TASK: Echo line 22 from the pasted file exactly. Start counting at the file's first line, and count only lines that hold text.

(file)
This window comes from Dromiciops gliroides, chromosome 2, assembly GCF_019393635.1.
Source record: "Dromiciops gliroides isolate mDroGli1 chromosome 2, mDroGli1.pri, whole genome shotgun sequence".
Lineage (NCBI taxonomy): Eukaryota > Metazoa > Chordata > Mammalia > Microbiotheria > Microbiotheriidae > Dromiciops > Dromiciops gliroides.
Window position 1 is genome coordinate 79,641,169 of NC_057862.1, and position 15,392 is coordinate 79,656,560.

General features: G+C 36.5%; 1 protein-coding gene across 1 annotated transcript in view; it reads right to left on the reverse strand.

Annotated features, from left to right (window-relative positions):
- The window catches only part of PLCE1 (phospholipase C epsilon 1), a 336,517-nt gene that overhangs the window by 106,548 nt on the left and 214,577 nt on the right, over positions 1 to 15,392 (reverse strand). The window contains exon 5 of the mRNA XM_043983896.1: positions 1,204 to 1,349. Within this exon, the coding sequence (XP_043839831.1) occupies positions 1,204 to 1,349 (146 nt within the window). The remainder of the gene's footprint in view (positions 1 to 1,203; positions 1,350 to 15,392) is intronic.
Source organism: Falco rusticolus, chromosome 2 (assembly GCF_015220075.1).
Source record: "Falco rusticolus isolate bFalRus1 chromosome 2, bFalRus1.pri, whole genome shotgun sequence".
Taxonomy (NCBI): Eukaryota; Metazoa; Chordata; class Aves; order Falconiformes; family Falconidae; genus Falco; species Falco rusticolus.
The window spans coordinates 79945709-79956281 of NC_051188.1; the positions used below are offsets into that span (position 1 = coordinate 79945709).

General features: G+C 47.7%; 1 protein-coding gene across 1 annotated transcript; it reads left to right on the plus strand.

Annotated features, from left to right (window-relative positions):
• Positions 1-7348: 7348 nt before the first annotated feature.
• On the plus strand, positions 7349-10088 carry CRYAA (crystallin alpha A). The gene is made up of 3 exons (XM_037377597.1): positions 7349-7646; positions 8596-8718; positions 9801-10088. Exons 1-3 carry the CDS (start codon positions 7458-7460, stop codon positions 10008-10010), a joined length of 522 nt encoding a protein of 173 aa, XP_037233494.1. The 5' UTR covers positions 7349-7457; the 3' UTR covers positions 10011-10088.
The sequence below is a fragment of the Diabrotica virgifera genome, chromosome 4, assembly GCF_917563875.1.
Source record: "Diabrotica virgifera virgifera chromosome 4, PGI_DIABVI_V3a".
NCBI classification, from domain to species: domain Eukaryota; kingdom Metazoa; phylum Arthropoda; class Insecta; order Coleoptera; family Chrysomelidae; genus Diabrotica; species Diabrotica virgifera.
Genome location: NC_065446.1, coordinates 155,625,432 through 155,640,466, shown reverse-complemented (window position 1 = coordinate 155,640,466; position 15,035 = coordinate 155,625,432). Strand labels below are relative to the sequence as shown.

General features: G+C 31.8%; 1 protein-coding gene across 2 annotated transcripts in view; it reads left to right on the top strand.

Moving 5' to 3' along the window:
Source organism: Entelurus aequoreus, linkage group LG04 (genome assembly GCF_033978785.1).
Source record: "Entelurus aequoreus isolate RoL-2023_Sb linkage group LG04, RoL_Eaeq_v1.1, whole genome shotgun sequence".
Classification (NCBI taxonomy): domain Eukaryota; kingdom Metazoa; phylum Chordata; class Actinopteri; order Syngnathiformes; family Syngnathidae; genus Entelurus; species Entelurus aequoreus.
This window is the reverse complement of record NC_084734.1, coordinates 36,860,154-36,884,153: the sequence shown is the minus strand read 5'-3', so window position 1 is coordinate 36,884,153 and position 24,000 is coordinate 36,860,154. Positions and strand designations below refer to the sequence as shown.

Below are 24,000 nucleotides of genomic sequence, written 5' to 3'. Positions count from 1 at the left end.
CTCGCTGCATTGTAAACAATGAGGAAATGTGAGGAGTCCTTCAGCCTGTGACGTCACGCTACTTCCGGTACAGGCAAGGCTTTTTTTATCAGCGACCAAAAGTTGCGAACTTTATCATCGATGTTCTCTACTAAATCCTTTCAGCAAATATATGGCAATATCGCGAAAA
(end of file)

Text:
Source organism: Entelurus aequoreus, linkage group LG04 (genome assembly GCF_033978785.1).